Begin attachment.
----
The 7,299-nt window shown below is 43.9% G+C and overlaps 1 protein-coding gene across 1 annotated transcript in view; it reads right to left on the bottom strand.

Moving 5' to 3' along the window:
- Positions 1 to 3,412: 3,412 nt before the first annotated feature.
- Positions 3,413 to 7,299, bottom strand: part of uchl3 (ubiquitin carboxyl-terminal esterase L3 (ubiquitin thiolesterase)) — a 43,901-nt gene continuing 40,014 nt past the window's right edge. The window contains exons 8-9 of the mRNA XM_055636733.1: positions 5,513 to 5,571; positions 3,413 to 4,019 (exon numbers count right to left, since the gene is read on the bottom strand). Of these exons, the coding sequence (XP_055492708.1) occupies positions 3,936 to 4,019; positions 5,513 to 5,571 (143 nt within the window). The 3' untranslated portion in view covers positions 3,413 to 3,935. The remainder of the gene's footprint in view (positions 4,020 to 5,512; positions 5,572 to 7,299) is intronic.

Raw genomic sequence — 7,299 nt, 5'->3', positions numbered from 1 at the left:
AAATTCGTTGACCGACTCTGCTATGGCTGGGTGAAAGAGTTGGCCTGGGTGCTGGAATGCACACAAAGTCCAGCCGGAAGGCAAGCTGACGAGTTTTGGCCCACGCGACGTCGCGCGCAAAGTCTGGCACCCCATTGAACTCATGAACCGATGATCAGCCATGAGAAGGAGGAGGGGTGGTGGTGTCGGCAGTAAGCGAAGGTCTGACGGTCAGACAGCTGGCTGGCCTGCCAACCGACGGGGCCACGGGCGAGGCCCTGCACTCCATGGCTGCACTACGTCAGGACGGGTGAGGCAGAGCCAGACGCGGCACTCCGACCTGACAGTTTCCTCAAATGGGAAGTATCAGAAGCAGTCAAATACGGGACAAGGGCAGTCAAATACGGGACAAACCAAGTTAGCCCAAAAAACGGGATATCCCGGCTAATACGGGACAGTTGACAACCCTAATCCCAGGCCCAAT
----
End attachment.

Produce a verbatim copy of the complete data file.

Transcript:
The 7,299-nt window shown below is 43.9% G+C and overlaps 1 protein-coding gene across 1 annotated transcript in view; it reads right to left on the bottom strand.

Moving 5' to 3' along the window:
- Positions 1 to 3,412: 3,412 nt before the first annotated feature.
- Positions 3,413 to 7,299, bottom strand: part of uchl3 (ubiquitin carboxyl-terminal esterase L3 (ubiquitin thiolesterase)) — a 43,901-nt gene continuing 40,014 nt past the window's right edge. The window contains exons 8-9 of the mRNA XM_055636733.1: positions 5,513 to 5,571; positions 3,413 to 4,019 (exon numbers count right to left, since the gene is read on the bottom strand). Of these exons, the coding sequence (XP_055492708.1) occupies positions 3,936 to 4,019; positions 5,513 to 5,571 (143 nt within the window). The 3' untranslated portion in view covers positions 3,413 to 3,935. The remainder of the gene's footprint in view (positions 4,020 to 5,512; positions 5,572 to 7,299) is intronic.

Raw genomic sequence — 7,299 nt, 5'->3', positions numbered from 1 at the left:
AAATTCGTTGACCGACTCTGCTATGGCTGGGTGAAAGAGTTGGCCTGGGTGCTGGAATGCACACAAAGTCCAGCCGGAAGGCAAGCTGACGAGTTTTGGCCCACGCGACGTCGCGCGCAAAGTCTGGCACCCCATTGAACTCATGAACCGATGATCAGCCATGAGAAGGAGGAGGGGTGGTGGTGTCGGCAGTAAGCGAAGGTCTGACGGTCAGACAGCTGGCTGGCCTGCCAACCGACGGGGCCACGGGCGAGGCCCTGCACTCCATGGCTGCACTACGTCAGGACGGGTGAGGCAGAGCCAGACGCGGCACTCCGACCTGACAGTTTCCTCAAATGGGAAGTATCAGAAGCAGTCAAATACGGGACAAGGGCAGTCAAATACGGGACAAACCAAGTTAGCCCAAAAAACGGGATATCCCGGCTAATACGGGACAGTTGACAACCCTAATCCCAGGCCCAAT